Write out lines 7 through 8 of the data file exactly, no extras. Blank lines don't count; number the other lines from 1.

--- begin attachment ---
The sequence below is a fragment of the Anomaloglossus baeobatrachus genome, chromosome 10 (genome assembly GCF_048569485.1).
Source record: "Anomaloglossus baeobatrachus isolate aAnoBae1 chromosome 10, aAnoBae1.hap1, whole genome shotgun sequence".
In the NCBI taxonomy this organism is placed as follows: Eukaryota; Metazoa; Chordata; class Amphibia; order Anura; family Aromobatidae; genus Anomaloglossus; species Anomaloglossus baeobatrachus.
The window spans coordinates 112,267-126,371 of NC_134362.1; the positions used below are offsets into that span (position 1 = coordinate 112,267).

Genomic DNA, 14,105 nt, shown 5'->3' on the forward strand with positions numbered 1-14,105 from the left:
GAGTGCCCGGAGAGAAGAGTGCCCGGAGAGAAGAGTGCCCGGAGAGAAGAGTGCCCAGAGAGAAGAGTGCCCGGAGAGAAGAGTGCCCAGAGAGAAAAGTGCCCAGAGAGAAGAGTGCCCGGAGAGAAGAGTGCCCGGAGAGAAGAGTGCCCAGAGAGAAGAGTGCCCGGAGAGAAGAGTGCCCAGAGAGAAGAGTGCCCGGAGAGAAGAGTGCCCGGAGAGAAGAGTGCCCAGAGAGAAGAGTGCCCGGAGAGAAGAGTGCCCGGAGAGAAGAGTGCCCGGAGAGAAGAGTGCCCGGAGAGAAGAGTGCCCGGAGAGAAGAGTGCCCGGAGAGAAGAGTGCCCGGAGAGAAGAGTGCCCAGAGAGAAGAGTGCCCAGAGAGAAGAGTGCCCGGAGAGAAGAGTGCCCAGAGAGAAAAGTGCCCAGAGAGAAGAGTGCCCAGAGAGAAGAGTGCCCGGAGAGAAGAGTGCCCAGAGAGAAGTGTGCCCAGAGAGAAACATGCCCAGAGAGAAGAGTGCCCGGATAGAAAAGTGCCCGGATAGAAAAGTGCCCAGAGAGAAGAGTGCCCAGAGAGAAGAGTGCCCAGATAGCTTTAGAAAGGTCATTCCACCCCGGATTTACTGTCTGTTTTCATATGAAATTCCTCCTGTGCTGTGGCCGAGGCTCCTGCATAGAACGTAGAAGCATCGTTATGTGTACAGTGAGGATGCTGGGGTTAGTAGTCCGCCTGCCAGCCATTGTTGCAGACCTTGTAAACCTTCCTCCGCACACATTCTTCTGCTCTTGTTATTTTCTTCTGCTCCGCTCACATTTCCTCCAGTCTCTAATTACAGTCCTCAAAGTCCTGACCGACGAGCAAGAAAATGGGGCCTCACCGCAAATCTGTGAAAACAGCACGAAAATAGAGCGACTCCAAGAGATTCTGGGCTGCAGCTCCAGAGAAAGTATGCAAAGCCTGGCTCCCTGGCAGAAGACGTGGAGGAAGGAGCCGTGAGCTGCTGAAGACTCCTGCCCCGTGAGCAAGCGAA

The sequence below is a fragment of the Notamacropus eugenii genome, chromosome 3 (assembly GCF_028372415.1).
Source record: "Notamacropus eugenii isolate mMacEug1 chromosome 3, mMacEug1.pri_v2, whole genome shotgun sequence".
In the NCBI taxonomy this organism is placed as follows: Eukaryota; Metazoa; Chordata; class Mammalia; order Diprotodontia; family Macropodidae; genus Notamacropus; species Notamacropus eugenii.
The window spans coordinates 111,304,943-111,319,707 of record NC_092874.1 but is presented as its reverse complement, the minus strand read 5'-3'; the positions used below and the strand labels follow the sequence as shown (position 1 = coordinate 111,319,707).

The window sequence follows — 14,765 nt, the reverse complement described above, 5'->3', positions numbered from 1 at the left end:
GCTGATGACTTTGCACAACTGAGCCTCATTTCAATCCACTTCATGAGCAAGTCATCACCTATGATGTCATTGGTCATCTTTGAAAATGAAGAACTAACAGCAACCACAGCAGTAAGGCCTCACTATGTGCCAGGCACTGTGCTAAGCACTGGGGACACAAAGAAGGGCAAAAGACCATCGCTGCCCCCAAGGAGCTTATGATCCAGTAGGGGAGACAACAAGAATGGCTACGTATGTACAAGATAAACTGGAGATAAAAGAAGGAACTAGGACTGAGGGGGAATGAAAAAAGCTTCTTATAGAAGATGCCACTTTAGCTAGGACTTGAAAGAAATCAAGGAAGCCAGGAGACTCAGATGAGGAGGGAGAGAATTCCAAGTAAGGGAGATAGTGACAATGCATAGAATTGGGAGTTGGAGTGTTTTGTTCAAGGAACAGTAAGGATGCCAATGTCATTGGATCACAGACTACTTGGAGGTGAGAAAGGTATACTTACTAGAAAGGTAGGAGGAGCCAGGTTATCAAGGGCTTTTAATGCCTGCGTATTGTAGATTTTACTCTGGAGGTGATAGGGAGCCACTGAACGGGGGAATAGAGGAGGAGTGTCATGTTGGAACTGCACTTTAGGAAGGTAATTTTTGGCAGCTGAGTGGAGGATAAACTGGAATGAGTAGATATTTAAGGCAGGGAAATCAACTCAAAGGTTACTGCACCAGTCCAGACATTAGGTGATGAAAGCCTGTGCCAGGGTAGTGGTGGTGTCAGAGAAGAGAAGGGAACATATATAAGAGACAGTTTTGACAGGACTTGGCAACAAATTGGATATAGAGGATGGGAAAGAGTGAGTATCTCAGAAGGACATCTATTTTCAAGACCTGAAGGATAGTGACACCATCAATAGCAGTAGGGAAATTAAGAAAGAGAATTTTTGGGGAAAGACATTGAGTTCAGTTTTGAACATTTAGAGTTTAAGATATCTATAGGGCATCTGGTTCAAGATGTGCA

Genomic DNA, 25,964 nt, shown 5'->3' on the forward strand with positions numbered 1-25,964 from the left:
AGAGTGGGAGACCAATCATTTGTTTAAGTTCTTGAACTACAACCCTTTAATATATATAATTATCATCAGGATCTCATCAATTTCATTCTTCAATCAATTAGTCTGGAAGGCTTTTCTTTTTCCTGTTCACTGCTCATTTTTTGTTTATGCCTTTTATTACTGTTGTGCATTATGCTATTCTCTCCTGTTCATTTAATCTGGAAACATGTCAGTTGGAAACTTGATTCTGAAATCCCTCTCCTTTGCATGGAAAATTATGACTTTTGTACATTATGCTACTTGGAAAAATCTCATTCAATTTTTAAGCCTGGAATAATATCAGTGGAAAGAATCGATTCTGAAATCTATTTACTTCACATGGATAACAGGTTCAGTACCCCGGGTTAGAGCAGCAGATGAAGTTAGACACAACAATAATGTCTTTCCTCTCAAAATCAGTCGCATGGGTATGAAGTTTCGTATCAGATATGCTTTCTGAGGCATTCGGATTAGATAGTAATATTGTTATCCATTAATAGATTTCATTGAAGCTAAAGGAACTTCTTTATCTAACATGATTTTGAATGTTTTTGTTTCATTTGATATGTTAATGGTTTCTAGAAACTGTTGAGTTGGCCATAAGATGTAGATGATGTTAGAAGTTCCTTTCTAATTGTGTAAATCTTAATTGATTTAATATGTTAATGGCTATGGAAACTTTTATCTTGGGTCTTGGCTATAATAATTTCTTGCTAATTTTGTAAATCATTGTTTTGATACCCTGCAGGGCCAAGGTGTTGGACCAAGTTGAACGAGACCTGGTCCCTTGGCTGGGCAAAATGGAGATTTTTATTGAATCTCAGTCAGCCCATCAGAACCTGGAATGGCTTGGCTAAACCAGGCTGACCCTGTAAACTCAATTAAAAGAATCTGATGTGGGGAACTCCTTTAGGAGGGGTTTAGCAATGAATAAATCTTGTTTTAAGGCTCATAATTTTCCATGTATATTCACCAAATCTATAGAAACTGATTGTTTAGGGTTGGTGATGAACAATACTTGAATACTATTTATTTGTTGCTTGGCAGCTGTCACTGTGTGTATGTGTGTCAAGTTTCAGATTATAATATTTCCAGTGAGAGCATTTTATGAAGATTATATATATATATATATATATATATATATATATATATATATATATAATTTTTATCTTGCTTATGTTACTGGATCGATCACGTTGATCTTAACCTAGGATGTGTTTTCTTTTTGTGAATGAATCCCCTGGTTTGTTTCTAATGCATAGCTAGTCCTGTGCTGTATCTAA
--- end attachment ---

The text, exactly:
The sequence below is a fragment of the Notamacropus eugenii genome, chromosome 3 (assembly GCF_028372415.1).
Source record: "Notamacropus eugenii isolate mMacEug1 chromosome 3, mMacEug1.pri_v2, whole genome shotgun sequence".